Battle of Brentford
Though the clash at Brentford was only a minor affair, in effect more of a skirmish than a set piece battle, it was significant for what preceded the fight and what followed.
After Edgehill little over two weeks previously King Charles had advanced down the Thames Valley, taking Oxford , Abingdon and Aylesbury among other towns of less note. His progress was halted at Windsor , and rather than push on to take London as Prince Rupert wished, Charles decided to enter peace talks.
It is typical of Charles's inconstancy that shortly after halting his drive to begin negotiations he then felt they were going nowhere and launched another attack. This was on the small town of Brentford, eight miles or so from the capital.
Prince Rupert was detailed on November 11 to move on the town, and on the following day his cavalry entered it. Outnumbering the Parliamentarians under Denzil Holles and Lord Brooke by three or four to one, and catching them off guard, this force swept through the town and drove many back to the Thames . Scores of Roundheads died trying to swim the river to safety.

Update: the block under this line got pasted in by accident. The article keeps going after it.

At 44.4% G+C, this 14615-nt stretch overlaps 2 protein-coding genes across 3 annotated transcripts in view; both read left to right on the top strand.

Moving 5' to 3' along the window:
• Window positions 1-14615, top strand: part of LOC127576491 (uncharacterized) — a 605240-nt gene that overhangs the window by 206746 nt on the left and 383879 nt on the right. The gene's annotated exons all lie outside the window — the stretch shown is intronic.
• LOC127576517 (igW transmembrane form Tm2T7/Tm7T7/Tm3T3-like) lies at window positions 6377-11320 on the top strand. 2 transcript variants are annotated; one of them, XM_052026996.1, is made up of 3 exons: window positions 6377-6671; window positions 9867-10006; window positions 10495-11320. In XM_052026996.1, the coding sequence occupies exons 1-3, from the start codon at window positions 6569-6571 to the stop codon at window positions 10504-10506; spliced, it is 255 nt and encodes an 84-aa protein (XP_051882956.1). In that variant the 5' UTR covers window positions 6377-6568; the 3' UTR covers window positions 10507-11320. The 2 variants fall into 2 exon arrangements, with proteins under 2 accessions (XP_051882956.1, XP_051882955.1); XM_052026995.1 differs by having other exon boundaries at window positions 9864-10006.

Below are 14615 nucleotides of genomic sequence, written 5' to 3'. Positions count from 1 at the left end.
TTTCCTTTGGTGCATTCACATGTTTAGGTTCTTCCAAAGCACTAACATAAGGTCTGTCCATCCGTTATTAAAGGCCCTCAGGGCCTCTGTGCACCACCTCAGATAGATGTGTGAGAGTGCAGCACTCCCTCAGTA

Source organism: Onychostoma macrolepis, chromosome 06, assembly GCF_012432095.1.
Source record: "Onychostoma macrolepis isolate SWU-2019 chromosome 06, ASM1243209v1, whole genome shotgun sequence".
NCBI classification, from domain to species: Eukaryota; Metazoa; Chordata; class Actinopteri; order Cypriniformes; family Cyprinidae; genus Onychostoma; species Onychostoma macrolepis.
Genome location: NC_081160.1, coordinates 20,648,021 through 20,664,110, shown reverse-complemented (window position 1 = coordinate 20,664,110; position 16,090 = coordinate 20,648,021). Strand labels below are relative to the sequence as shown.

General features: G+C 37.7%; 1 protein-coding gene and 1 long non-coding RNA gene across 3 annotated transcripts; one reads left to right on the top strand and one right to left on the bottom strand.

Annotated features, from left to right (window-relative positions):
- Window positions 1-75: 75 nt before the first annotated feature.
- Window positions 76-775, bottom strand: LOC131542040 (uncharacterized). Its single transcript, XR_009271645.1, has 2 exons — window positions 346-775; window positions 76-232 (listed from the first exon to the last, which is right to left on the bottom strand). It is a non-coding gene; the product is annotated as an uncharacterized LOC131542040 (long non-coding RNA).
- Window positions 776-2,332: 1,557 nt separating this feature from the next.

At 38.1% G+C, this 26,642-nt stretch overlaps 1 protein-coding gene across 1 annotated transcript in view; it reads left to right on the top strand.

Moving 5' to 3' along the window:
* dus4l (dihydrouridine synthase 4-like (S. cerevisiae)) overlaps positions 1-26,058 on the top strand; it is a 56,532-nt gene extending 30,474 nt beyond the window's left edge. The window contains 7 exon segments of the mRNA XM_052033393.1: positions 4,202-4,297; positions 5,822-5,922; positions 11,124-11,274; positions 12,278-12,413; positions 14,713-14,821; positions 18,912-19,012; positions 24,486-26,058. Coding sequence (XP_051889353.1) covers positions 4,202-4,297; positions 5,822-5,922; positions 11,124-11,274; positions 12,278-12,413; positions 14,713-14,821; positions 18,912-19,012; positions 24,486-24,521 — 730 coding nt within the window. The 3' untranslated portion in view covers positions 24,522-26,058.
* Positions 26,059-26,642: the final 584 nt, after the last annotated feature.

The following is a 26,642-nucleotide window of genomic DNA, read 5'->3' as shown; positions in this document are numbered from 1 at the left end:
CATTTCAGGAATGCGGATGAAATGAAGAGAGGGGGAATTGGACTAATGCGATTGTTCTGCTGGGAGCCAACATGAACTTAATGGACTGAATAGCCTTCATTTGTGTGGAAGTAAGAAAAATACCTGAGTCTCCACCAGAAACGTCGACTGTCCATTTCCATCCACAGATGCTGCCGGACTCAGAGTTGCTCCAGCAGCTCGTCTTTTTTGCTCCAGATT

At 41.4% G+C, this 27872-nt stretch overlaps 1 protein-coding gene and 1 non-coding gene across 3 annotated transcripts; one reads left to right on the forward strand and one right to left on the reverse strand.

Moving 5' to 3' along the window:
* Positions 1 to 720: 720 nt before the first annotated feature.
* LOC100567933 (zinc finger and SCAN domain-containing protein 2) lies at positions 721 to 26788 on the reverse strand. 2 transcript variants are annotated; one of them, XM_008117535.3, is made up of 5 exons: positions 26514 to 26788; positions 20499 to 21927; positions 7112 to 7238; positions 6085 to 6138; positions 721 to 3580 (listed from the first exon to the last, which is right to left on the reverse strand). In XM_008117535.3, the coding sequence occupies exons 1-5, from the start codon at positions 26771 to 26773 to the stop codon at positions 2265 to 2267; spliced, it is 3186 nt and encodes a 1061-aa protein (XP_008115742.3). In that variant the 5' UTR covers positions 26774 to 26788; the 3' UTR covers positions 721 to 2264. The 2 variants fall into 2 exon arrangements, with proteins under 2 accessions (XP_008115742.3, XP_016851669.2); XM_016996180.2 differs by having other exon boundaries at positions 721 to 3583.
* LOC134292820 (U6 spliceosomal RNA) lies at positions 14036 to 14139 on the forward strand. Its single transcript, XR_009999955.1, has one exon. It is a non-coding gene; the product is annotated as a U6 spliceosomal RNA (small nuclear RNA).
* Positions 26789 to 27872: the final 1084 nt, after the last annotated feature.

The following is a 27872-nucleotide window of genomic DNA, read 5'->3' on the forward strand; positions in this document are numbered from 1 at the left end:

Brentford fell to Rupert by nightfall, well before 5pm at that time of year, Syon House being taken by his troops, and the commander of the Parliamentary garrison in Brentford, Lilburne, being captured.
The aftermath of the skirmish was more important in the grand scheme of things than the fight itself, though it is of significance that Hampden's infantry showed resolution and organisation in covering the retreat from the town. Once Brentford was in Royalist hands, it was sacked, a huge propaganda gift to the Parliamentary side. Any possibility that the authorities in London would waver from supporting Parliament were swept away by this act of indiscipline and stupidity.
Parliament lost more than 150 dead in the skirmish, and at least 400 more taken prisoner, but these numbers were minor compared to the movement against the King in London following Rupert's impetuosity in Brentford.
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